Mark Fleischmann

Sort By: Post Date | Title | Publish Date
Mark Fleischmann  |  Nov 16, 2017  |  0 comments
British researchers have found a security vulnerability in Amazon Echo speakers that would allow hackers to install malicious software and listen in on your conversations.
Mark Fleischmann  |  Nov 13, 2017  |  1 comments
Don’t you hate peeling sticky labels off your new phone and other CE purchases? You are not alone...
Mark Fleischmann  |  Nov 08, 2017  |  2 comments
How would you like to save money on a TV package from a major cable operator and dump the set-top box at the same time?
Mark Fleischmann  |  Nov 03, 2017  |  0 comments
It's been more than a decade since I blogged on holiday survival tips. The advice I gave then (in the form of a diablog, amusingly enough) is evergreen: You should save all packaging and boxes, remember how to repack intricately packed products, save store and credit card receipts, keep on top of rebates, start an electronic junk drawer if you don't already have one, label power adapters, file manuals and other product docs, prepare to mentor the receipient, write the serial number on the manual, and be nice to customer support people, should you need one. All that is still good advice. But I missed a few things...

Mark Fleischmann  |  Nov 02, 2017  |  1 comments
Republicans and Democrats may not agree on much, but at least one member of each party would like to see musicians get paid royalties on musical works produced before 1972.
Mark Fleischmann  |  Oct 30, 2017  |  0 comments
Dolby Laboratories wants to know exactly how viewers respond to its HDR, surround sound, or color palette technologies while watching a movie. So Dolby’s chief scientist and neurophysiologist Poppy Crum has been running 15 to 20 experiments per day in which volunteers sit on a couch attached to brain monitors, heart rate monitors, galvanic skin response sensors, thermal imaging cameras, and lie detectors.
Mark Fleischmann  |  Oct 26, 2017  |  10 comments

Audio Performance
Features
Ergonomics
Value
PRICE $3,800

AT A GLANCE
Plus
Muscular Class A/B amp
PC-USB and phono inputs
Dolby Atmos and DTS:X 7.1.4 decoding
Minus
No auto setup
Limited access to seven-channel amp for Atmos/DTS:X

THE VERDICT
Rotel returns to analog amplification for their latest top-of-the-line home theater machine—and the results are golden.

Is the Rotel RAP-1580 the surround receiver that dares not speak its name? In keeping with the two-channel distinction between stereo receivers and integrated amplifiers, Rotel calls it a surround amplified processor because it doesn’t include an AM/FM tuner. But to my mind, the defining trait of a surround receiver is that it combines a surround preamp/processor and a multichannel amp in one box. So I prefer to call this an audiophile receiver. You say tomato... [Editor’s Note: I’d call it a surround amplifier, and I don’t think it’s the last of this type we’ll be seeing...but, whatever.—RS]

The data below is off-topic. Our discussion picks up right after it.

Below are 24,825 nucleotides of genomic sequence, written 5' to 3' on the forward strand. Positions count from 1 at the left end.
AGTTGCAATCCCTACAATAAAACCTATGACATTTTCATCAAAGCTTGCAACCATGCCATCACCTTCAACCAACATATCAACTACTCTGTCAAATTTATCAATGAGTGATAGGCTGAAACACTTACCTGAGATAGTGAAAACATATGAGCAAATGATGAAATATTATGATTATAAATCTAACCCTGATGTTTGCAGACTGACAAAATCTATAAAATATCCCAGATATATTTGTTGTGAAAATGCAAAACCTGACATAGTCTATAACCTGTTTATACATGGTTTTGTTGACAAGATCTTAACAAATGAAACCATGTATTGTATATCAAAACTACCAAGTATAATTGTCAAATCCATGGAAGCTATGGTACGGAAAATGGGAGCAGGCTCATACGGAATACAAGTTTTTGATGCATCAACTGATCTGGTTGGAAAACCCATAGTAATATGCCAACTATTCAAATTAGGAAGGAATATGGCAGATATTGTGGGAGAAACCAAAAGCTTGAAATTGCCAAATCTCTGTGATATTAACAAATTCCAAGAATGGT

Mark Fleischmann  |  Oct 19, 2017  |  3 comments

M16 Speaker System
Performance
Build Quality
Value

B10 Subwoofer
Performance
Features
Build Quality
Value
PRICE $4,050 as reviewed

AT A GLANCE
Plus
High transparency
Equalized subwoofer
Wall-hanging surrounds
Minus
Manual sub EQ requires expertise

THE VERDICT
Revel draws on Harman’s world-class engineering depth to produce immaculate high-end sound—this time, at an extremely reasonable price.

Audiophiles (myself included) often point out that high-end audio is stigmatized compared with other product categories. High-end cars, high-end wine, high-end watches: All attract aficionados who don’t mind paying a stiff premium to get the best of the best. And if an average onlooker ventures an opinion at all, it’s “nice watch!” But when a bleeding-edge speaker or amp takes the stage, the applause of the cognoscenti mixes with heckling from the peanut gallery. High-end audio has long been subject to that extra measure of skepticism.

Mark Fleischmann  |  Oct 10, 2017  |  0 comments

Audio Performance
Features
Ergonomics
Value
PRICE $799

AT A GLANCE
Plus
110 watts x 2
PC-USB and phono inputs
Bass, treble, balance controls
Minus
No HDMI or other video switching
Ethernet but no Wi-Fi or Bluetooth

THE VERDICT
Although not an AVR, Outlaw’s second-generation stereo receiver has an intelligently chosen feature set, bodacious industrial design, and lots of clean power for music lovers on a budget.

One might argue that no single product category has brought vastly improved sound to so many, so fast, as the now-retro stereo receiver. Models poured in during the (mostly) Japanese mass-market audio explosion of the 1970s, when Classic Rock was just rock. My first receiver was a 15-watt-per-channel Pioneer SX-434, but it just as easily could have been a Marantz, Sansui, Kenwood, Luxman, or any of several other storied brands. Today, top-line stereo receivers from the ’70s—their shiny silver faceplates bristling with knobs, buttons, and toggles—command eyebrow-raising prices on eBay and are lovingly restored by vintage hi-fi buffs.

Mark Fleischmann  |  Oct 06, 2017  |  2 comments
It has been seven years since I last wrote a blog shamelessly promoting my book Practical Home Theater: A Guide to Video and Audio Systems. In fact, I've never told the whole story of why I wrote the book, why I update it every year, and why it's lasted so long—the latest edition, dated 2018, is the 17th. Addicted as I am to numbers divisible by five, I might have waited for the 20th edition. But this blog is long overdue. Think of it as a delayed reaction to the 15th.

Pages

X